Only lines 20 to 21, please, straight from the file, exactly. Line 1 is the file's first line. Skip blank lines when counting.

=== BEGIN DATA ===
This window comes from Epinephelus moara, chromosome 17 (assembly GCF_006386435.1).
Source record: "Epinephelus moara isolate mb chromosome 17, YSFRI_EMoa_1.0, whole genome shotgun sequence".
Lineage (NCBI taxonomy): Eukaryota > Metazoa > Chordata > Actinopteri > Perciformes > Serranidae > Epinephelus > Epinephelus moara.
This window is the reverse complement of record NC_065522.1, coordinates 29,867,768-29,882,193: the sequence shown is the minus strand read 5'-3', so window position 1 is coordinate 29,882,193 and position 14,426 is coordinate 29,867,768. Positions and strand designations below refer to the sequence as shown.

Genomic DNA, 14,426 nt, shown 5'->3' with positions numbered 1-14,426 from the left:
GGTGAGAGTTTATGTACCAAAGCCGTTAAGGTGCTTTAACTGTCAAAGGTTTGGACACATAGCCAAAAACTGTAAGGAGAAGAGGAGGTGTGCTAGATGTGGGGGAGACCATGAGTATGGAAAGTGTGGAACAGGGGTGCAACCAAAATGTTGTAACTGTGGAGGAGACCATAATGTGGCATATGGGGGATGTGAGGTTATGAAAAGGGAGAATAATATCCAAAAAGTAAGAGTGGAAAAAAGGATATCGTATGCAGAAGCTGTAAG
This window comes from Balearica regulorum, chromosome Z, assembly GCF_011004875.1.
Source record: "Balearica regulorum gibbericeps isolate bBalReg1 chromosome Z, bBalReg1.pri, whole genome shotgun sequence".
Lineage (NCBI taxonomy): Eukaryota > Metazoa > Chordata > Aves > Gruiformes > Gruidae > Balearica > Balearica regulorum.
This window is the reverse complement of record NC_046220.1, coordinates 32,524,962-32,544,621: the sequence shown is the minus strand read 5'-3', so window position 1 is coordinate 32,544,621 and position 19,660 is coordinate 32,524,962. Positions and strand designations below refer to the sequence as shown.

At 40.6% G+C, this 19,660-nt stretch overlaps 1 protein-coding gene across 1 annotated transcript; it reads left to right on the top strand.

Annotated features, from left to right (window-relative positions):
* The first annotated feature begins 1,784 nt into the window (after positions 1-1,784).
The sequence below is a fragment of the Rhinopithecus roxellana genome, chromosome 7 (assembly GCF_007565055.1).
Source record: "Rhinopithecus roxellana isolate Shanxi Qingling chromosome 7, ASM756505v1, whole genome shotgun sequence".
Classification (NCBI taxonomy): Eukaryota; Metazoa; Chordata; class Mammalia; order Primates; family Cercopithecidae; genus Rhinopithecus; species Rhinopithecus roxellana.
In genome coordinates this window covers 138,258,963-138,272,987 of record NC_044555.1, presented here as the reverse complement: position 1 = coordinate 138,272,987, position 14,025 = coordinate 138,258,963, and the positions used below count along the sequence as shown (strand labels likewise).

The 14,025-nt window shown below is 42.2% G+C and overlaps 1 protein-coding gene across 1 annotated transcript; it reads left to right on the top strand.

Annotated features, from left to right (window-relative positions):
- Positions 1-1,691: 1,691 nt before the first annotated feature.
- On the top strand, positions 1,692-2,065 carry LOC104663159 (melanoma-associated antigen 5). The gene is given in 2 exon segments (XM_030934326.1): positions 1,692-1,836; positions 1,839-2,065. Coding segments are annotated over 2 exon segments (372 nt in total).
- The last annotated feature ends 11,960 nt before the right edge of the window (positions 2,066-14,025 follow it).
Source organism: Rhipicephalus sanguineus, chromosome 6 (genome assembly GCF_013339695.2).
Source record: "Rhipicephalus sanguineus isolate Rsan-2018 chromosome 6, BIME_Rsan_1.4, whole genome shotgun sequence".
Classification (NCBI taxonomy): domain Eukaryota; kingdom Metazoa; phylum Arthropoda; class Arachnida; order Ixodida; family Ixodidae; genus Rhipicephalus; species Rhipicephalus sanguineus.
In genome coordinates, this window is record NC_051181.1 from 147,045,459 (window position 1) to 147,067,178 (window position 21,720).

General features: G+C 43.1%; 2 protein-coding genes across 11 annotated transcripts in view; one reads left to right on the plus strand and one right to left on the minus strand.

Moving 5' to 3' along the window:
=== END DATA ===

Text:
- Positions 1-1,691: 1,691 nt before the first annotated feature.
- On the top strand, positions 1,692-2,065 carry LOC104663159 (melanoma-associated antigen 5). The gene is given in 2 exon segments (XM_030934326.1): positions 1,692-1,836; positions 1,839-2,065. Coding segments are annotated over 2 exon segments (372 nt in total).